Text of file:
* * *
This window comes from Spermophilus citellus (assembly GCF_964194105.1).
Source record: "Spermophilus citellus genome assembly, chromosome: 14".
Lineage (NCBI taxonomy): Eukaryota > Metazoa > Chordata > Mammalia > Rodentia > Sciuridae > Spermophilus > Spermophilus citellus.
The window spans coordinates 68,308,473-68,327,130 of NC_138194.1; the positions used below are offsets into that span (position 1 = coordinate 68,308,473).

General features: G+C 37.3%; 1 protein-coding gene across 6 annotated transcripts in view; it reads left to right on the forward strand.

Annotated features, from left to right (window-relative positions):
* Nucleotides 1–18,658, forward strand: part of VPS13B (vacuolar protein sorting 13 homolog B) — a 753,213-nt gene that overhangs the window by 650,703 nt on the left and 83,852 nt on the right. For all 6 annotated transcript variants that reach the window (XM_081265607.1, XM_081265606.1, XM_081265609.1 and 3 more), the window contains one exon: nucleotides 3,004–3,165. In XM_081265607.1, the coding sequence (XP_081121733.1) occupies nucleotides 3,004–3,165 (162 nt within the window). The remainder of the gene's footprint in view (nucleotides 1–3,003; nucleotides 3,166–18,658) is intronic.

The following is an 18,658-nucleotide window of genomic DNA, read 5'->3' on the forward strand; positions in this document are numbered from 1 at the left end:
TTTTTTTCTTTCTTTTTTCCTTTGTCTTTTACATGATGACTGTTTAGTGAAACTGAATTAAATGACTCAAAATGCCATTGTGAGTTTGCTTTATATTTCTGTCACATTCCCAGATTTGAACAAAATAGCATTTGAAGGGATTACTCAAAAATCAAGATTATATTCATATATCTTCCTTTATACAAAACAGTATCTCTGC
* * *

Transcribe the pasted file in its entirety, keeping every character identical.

This window comes from Spermophilus citellus (assembly GCF_964194105.1).
Source record: "Spermophilus citellus genome assembly, chromosome: 14".
Lineage (NCBI taxonomy): Eukaryota > Metazoa > Chordata > Mammalia > Rodentia > Sciuridae > Spermophilus > Spermophilus citellus.
The window spans coordinates 68,308,473-68,327,130 of NC_138194.1; the positions used below are offsets into that span (position 1 = coordinate 68,308,473).

General features: G+C 37.3%; 1 protein-coding gene across 6 annotated transcripts in view; it reads left to right on the forward strand.

Annotated features, from left to right (window-relative positions):
* Nucleotides 1–18,658, forward strand: part of VPS13B (vacuolar protein sorting 13 homolog B) — a 753,213-nt gene that overhangs the window by 650,703 nt on the left and 83,852 nt on the right. For all 6 annotated transcript variants that reach the window (XM_081265607.1, XM_081265606.1, XM_081265609.1 and 3 more), the window contains one exon: nucleotides 3,004–3,165. In XM_081265607.1, the coding sequence (XP_081121733.1) occupies nucleotides 3,004–3,165 (162 nt within the window). The remainder of the gene's footprint in view (nucleotides 1–3,003; nucleotides 3,166–18,658) is intronic.

The following is an 18,658-nucleotide window of genomic DNA, read 5'->3' on the forward strand; positions in this document are numbered from 1 at the left end:
TTTTTTTCTTTCTTTTTTCCTTTGTCTTTTACATGATGACTGTTTAGTGAAACTGAATTAAATGACTCAAAATGCCATTGTGAGTTTGCTTTATATTTCTGTCACATTCCCAGATTTGAACAAAATAGCATTTGAAGGGATTACTCAAAAATCAAGATTATATTCATATATCTTCCTTTATACAAAACAGTATCTCTGC